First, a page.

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Petrichor: The smell after rainfall


[vahyt-l] /ˈvaɪt l/
of or relating to life:
vital processes.
having remarkable energy, liveliness, or force of personality:
a vital leader.
being the seat or source of life:
the vital organs.
necessary to life:
vital fluids.
necessary to the existence, continuance, or well-being of something; indispensable; essential:
vital for a healthy society.
affecting the existence, well-being, truth, etc., of something:
a vital error.
of critical importance:
vital decisions.
destructive to life; deadly:
a vital wound.
Origin of vital
1350-1400; Middle English < Latin vītālis, equivalent to vīt(a) life (derivative of vīvere to live; akin to Greek bíesthai, Sanskrit jīvati (he) lives, English quick) + -ālis -al1
Related forms
vitally, adverb
vitalness, noun
nonvital, adjective
nonvitally, adverb
nonvitalness, noun
quasi-vital, adjective
quasi-vitally, adverb
supervital, adjective
supervitally, adverb
supervitalness, noun
unvital, adjective
unvitally, adverb
unvitalness, noun
5. important, critical.


[vahyt-lz] /ˈvaɪt lz/
plural noun
those bodily organs that are essential to life, as the brain, heart, liver, lungs, and stomach.
the essential parts of something:
the vitals of a democracy.
1600-10; translation of Latin vītālia; see vital Unabridged
Based on the Random House Dictionary, © Random House, Inc. 2017.
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Examples from the Web for vital
Contemporary Examples
Historical Examples
  • There is in the one a life which there is not in the other, and the difference is vital and radical.

    Talks To Farmers Charles Haddon Spurgeon
  • Even at this moment of vital happiness, her thoughts rested on her sister.

    Deerbrook Harriet Martineau
  • And what of the rôle of a father in this most vital of responsibilities?

    Heart and Soul Victor Mapes (AKA Maveric Post)
  • Think of this railroad,—of the vital importance of the direction it takes!

    Fairy Fingers Anna Cora Mowatt Ritchie
  • Neither the independence, nor the honour, nor any vital interest of the parties can be said to be involved in the dispute.

British Dictionary definitions for vital


essential to maintain life: the lungs perform a vital function
forceful, energetic, or lively: a vital person
of, relating to, having, or displaying life: a vital organism
indispensable or essential: books vital to this study
of great importance; decisive: a vital game
(archaic) influencing the course of life, esp negatively: a vital treachery
  1. the bodily organs, such as the brain, liver, heart, lungs, etc, that are necessary to maintain life
  2. the organs of reproduction, esp the male genitals
(pl) the essential elements of anything
Derived Forms
vitally, adverb
Word Origin
C14: via Old French from Latin vītālis belonging to life, from vīta life
Collins English Dictionary - Complete & Unabridged 2012 Digital Edition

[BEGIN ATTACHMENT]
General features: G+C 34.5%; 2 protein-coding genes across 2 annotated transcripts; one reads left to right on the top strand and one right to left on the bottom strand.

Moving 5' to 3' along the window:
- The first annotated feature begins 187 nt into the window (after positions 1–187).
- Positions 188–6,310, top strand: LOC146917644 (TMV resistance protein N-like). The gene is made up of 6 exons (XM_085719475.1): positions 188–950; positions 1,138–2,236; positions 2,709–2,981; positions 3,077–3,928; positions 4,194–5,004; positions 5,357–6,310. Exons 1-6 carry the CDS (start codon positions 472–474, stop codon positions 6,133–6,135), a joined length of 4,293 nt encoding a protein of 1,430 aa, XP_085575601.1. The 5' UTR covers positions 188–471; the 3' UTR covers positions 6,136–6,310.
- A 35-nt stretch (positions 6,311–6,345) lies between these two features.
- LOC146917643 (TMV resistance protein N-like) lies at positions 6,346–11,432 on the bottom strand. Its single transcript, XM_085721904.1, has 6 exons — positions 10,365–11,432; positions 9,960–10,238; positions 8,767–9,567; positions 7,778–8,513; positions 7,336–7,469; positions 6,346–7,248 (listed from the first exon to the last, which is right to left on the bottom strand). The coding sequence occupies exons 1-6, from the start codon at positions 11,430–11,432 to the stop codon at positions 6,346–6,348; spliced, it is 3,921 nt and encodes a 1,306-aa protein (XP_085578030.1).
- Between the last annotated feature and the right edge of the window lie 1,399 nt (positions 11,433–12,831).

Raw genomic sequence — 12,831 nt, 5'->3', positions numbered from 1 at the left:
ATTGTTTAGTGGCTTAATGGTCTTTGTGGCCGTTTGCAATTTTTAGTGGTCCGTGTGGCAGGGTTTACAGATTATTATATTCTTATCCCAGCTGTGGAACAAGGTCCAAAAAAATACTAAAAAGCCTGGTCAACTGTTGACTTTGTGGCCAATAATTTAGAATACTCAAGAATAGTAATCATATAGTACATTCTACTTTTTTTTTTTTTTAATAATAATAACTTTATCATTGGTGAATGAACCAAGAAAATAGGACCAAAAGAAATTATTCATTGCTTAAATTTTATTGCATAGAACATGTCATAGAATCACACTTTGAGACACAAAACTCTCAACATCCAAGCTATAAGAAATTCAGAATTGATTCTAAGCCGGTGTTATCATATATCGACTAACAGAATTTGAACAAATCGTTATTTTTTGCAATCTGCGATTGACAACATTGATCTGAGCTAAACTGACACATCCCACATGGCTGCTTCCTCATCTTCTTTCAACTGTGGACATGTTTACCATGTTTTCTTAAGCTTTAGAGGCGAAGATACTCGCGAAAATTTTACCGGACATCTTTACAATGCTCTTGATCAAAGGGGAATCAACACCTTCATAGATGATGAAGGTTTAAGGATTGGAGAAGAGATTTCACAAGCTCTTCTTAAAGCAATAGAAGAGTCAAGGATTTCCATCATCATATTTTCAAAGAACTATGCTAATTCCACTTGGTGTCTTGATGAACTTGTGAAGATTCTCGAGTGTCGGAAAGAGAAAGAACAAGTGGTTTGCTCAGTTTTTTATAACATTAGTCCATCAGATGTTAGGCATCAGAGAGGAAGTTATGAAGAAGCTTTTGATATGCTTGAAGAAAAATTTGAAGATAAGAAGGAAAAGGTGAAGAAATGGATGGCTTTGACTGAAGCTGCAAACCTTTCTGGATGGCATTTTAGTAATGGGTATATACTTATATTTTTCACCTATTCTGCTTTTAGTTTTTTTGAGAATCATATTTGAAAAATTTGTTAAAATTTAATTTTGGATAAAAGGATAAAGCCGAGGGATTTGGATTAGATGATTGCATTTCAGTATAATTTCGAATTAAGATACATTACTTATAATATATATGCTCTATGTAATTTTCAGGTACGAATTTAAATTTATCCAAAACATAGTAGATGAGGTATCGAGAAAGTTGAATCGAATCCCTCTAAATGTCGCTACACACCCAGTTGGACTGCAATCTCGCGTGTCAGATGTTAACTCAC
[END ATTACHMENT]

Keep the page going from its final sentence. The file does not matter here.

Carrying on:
© William Collins Sons & Co. Ltd. 1979, 1986 © HarperCollins
Publishers 1998, 2000, 2003, 2005, 2006, 2007, 2009, 2012
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Word Origin and History for vital

late 14c., "of or manifesting life," from Latin vitalis "of or belonging to life," from vita "life," related to vivere "to live," from PIE root *gwei- (cf. Old Persian *jivaka- "alive;" Greek bios "life," zoon "animal;" Lithuanian gyvata "(eternal) life;" Old English cwic, cwicu "living, alive;" Old Irish bethu "life;" cf. also bio-). The sense of "necessary or important" is from 1610s, via the notion of "essential to life" (late 15c.). Vital capacity recorded from 1852.



"organs of the body essential to life," c.1600, from the adj. vital taken as a noun.

Online Etymology Dictionary, © 2010 Douglas Harper
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vital in Medicine

vital vi·tal (vīt'l)

  1. Of, relating to, or characteristic of life.

  2. Necessary to the continuation of life.

  3. Used or done on a living cell or tissue, as in staining.

  4. Destructive to life; fatal, as of an injury.

vitals vi·tals (vīt'lz)

  1. The vital body organs.

  2. The parts that are essential to continued functioning, as of a system.

The American Heritage® Stedman's Medical Dictionary
Copyright © 2002, 2001, 1995 by Houghton Mifflin Company. Published by Houghton Mifflin Company.
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vital in Technology

A semantics language using FSL, developed by Mondshein in 1967.
[Sammet 1969, p. 641].

The Free On-line Dictionary of Computing, © Denis Howe 2010
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Related Abbreviations for vital


vital signs (pulse rate, temperature, respiratory rate)
The American Heritage® Abbreviations Dictionary, Third Edition
Copyright © 2005 by Houghton Mifflin Company.
Published by Houghton Mifflin Company. All rights reserved.
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